Correlating Patents with Litigation Data to Determine Legal Risk
Rather than looking at different information sources in isolation, one of our guiding philosophies is that the answers to many business level questions are found at the intersection of different types of data. So what does this mean from the perspective of someone looking to do real-world analysis? Let’s use correlated information to examine the litigation risk involved in a certain technology landscape.
Imagine we are a company that either (a) makes tooth whitening products, (b) is looking to start a new business unit in this area or (c) is considering acquiring another company in this area. One thing that we may want to consider is the risk of IP litigation – in which technology areas and from which companies. Simply searching patent data will tell us how many intellectual property patents are in this area and possibly who owns them. Searching intellectual property litigation cases is not much help without putting those cases in the context of which patents or technology areas are at issue. By correlating the patents to the litigation cases we can do advanced analysis around which technology are most heavily litigated, who the top plaintiffs are, who is being sued most often and which patents are at issue more than others.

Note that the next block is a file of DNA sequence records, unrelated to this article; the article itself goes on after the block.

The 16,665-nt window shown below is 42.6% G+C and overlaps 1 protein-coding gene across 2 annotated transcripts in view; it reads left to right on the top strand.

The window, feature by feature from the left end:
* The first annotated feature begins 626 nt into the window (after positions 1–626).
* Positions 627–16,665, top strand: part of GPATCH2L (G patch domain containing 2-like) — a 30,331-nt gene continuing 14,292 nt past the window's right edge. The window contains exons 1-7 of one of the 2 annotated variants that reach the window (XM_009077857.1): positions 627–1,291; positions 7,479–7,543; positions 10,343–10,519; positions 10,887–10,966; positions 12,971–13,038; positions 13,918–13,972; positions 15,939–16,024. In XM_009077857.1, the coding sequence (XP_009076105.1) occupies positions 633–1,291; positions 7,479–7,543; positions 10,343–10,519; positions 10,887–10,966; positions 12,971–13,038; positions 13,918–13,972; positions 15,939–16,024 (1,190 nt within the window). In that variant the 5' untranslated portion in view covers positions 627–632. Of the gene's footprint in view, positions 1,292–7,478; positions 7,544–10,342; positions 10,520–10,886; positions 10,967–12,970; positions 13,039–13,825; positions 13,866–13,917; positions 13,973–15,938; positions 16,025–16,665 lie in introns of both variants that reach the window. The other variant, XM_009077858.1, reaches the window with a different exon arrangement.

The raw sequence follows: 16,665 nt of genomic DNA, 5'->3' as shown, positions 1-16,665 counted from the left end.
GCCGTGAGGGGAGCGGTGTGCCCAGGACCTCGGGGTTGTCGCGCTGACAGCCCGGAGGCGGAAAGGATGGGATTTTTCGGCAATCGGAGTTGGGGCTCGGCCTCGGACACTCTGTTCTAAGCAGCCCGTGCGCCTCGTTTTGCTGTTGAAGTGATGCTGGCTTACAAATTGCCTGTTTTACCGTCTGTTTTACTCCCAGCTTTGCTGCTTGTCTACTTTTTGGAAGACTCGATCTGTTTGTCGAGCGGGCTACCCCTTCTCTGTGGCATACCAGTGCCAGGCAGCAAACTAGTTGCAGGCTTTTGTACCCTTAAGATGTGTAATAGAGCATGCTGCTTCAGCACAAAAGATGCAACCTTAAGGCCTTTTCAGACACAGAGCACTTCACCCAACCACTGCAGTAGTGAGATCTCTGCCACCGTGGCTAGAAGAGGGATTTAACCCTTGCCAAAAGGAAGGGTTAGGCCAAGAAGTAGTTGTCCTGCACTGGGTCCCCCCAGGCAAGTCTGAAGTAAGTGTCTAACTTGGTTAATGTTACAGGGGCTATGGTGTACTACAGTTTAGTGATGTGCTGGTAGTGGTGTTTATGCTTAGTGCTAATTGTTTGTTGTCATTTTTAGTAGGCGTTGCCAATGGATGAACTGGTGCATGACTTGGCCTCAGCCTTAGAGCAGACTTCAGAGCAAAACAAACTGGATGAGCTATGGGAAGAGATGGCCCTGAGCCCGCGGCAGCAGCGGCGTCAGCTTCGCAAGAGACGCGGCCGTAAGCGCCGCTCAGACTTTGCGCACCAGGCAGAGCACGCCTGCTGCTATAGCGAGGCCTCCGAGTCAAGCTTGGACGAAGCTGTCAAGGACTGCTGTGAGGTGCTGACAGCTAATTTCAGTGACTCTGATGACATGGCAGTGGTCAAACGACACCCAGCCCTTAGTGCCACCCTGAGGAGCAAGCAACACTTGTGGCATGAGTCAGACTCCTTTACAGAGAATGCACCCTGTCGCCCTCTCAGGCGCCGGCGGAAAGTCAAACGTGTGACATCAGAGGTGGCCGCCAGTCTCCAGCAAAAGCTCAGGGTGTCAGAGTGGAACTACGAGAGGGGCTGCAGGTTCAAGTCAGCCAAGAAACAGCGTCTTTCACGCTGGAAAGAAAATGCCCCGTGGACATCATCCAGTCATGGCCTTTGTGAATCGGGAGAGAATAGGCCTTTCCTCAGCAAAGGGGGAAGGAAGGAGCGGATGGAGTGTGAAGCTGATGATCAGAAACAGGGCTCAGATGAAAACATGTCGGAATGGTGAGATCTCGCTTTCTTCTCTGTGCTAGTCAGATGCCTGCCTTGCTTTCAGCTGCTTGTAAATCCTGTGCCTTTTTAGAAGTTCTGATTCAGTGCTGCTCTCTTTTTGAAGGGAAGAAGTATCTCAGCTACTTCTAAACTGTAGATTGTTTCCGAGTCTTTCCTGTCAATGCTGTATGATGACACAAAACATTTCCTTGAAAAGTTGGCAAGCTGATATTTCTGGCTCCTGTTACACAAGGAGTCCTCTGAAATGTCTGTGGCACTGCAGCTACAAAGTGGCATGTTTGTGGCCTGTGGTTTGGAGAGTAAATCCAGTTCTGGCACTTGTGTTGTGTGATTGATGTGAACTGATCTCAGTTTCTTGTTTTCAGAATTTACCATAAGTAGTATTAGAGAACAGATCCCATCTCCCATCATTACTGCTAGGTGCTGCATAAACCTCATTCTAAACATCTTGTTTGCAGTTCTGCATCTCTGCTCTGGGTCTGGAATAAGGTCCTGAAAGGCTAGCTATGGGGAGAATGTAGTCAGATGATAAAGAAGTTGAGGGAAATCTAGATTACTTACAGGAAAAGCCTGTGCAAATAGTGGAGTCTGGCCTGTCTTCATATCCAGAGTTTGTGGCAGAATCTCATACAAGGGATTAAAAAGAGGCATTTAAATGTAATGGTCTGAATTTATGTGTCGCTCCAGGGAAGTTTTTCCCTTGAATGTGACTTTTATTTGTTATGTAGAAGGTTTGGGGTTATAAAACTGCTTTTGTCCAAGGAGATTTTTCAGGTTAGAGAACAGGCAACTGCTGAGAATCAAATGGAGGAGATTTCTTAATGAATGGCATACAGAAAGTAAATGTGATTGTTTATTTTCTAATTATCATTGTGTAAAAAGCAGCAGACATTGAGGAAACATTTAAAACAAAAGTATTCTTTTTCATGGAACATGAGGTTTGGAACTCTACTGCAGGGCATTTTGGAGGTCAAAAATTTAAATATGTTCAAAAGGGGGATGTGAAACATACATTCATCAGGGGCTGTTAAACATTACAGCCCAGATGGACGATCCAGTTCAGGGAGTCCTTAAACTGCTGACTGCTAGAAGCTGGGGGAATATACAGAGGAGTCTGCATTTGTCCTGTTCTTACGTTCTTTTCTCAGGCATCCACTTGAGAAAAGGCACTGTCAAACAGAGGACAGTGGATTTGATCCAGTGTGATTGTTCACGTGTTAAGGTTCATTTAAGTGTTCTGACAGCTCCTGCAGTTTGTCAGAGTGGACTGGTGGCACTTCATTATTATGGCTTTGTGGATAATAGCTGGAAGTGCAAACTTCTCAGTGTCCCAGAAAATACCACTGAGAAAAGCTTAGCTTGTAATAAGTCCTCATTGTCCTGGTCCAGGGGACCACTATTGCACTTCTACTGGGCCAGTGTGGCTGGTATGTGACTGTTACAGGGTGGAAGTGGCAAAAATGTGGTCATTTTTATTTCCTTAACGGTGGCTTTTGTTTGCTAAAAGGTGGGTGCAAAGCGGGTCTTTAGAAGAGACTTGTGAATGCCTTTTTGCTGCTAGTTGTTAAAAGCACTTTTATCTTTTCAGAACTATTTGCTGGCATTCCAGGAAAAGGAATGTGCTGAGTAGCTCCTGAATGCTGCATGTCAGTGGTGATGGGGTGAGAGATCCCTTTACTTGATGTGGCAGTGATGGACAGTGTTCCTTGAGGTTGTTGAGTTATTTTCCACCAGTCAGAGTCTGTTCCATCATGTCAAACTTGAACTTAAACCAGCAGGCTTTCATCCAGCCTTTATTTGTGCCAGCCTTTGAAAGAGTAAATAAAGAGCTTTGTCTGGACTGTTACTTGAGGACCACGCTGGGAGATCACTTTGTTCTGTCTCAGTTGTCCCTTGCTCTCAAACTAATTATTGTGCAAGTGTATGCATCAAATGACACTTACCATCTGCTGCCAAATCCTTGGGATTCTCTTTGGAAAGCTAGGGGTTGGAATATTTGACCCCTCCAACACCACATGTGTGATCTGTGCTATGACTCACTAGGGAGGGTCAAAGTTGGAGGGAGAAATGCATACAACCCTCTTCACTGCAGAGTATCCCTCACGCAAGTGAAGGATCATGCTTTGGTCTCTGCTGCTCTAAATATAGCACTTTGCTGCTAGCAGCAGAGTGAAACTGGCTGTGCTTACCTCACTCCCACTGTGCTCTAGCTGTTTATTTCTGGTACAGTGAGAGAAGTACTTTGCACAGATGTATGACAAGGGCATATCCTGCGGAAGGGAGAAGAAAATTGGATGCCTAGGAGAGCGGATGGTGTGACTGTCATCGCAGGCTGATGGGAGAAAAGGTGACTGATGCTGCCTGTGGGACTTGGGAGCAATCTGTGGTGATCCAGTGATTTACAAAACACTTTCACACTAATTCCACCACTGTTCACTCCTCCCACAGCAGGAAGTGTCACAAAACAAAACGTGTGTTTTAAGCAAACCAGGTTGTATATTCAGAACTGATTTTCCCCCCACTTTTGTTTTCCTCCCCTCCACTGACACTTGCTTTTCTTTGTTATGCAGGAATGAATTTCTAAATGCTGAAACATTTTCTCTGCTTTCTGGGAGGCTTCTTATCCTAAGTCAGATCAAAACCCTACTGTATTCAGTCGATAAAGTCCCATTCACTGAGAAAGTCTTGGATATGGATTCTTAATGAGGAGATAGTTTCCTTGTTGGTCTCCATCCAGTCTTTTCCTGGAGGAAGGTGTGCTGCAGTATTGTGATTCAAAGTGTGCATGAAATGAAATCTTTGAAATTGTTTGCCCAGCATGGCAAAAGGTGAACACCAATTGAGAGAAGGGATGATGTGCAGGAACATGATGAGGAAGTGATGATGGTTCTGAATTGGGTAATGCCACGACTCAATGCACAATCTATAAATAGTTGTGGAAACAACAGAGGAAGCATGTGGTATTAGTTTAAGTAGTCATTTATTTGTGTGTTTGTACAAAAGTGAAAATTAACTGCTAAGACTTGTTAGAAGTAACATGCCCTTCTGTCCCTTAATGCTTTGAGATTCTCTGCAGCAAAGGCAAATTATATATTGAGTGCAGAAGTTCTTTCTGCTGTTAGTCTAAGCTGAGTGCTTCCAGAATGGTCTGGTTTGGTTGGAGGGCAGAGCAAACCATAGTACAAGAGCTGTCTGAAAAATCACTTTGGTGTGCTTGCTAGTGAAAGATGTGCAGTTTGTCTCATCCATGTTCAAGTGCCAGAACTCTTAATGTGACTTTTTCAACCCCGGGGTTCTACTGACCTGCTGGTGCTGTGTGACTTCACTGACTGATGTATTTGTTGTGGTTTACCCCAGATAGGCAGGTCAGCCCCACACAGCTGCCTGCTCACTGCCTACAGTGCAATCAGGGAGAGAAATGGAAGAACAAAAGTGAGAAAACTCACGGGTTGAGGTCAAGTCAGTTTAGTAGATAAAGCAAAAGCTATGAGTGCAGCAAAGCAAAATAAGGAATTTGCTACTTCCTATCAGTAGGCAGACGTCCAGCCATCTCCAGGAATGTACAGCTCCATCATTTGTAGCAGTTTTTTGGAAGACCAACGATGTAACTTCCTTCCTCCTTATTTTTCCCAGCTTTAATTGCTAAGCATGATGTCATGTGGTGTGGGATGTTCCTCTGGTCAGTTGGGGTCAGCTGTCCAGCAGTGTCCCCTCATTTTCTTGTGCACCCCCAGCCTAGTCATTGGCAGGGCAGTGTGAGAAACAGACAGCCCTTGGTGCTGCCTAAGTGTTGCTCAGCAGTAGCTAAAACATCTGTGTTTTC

Using Innography we perform a simple patent search for ‘tooth whitening’ and return a set of results for the patents that match this query. Then we may want to know which of the technology areas are most heavily litigated; we can see that patents involving using light to cure a whitening composition – and the composition itself – are litigated more often than tooth bleaching trays. We also see that the top litigating companies are Ivoclar Vivadent, P&G and Dental Concepts, and that some patents are litigated disproportionally more than others. We can then correlate the litigation parties with financial data to discover which are the large companies and which are the small or unknown litigators. Finally, we can correlate and pivot on many different dimensions of this data to do decision tree-like analysis to determine the risk factors and how we could mitigate risk to aid in making our decisions.
All of this patent analysis is possible only when we have patent, litigation and financial data available in a format that is able to be analyzed in context of each other rather than in isolation.